The writing is thankfully careful not to sideline the rest of the cast either, who are fully fleshed out, negotiating challenges, joys, and the socioeconomic differences adult friend groups can run into. Perry is a natural comedienne—she previously shone as Lawrence’s rebound on “Insecure”—balancing with ease her insecurities and hopes for a shining future. Moni’s marriage to Roman is strong (they discuss mundane household tasks in between moans during sex) until it’s not, and Logan and Bechir do a wonderful job sorting out the knots together. Clark is an absolute riot to watch, as Mr. Tea fears nothing so much as permanent, reliable intimacy with a long-term partner. The bond between the cast is profound; you’d think they’ve known each other for years, given the ease with which they tease, support, and simply exist with each other.

Other aspects of note include the exceptional hair, makeup, and costume design of the series. Everyone on “Diarra from Detroit” is an adult with a day job, but their makeup is a grownup ode to the dramatic beauty seen on “Euphoria.” The series also features some of the most absurdly joyful and creative costuming seen on television since the heyday of “Sex and the City.” Highlights include puffer jackets and fur coats in mustard, coral and hot pink; intricately patterned woolen cape sweaters, thigh high boots in leather and suede, sequined gowns, silken jewel tone hooded jumpsuits, and perhaps most interesting of all, corseted vests and waistcoats, in a variety of colors, patterns, and textures, for female characters. And while none of Carrie Bradshaw or Diarra Brickland’s attire could be affordable on a writer or teacher’s salary, respectively, who cares? “Diarra from Detroit” improves upon the fantasy of fashion espoused by “Sex and the City,” with more depth and screwball comedy than the latter ever managed.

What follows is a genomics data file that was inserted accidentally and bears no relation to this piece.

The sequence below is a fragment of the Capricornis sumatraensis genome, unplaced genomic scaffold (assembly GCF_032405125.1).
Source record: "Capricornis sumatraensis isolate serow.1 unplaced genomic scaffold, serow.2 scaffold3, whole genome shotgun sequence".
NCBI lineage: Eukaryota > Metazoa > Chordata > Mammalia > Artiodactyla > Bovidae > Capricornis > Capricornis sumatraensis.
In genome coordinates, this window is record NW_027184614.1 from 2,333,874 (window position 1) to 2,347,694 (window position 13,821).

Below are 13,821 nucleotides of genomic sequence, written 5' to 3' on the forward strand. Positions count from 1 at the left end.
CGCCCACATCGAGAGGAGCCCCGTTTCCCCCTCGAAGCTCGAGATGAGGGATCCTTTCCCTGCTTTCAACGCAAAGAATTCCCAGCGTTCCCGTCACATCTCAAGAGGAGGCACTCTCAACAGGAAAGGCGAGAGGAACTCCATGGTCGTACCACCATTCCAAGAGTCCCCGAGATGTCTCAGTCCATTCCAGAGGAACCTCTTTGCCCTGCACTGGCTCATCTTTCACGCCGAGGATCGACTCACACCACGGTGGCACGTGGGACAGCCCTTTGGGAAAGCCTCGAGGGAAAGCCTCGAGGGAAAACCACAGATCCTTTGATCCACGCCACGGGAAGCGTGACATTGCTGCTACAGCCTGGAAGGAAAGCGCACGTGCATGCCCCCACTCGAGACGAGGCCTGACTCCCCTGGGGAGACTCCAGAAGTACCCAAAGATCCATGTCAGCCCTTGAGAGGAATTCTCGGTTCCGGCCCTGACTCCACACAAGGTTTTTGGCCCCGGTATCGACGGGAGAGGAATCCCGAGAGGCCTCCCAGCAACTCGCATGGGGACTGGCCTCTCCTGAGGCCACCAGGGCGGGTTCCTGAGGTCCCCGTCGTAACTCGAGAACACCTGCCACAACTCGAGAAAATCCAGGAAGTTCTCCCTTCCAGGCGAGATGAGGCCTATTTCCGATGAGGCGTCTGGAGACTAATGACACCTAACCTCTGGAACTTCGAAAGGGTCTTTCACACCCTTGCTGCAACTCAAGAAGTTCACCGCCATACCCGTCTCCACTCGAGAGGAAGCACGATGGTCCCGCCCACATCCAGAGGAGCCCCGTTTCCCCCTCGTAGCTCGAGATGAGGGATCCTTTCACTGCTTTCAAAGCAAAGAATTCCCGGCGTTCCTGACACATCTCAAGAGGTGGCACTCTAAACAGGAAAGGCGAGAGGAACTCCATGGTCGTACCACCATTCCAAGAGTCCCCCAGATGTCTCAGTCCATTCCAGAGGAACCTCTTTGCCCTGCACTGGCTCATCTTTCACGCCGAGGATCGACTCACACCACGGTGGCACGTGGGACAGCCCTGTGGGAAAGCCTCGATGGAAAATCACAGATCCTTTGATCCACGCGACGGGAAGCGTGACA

The series stumbles in two significant ways, however: first, its pacing, which drops off considerably in episode 3 and 4, though the writing manages to pick things back up by episode 6. “Diarra from Detroit” also has some of the worst sound mixing this writer has observed in a TV series, though master edits were not made available for review, and perhaps this problem will be resolved before the first episode premieres. But it’s a testament to the series’ quality that none of this really impacts enjoyment of the series. The sheer number of jokes in each episode rivals the pacing of laughs on “30 Rock,” and after just a few episodes, the viewer may well feel they’re not tuning in to keep up with the story, but instead to catch up with friends for whom they cheer and mourn. Now that’s good TV.

Entire series screened for review. Premieres today, March 21.

Nandini Balial

Nandini Balial is a film and TV critic, essayist, and interviewer.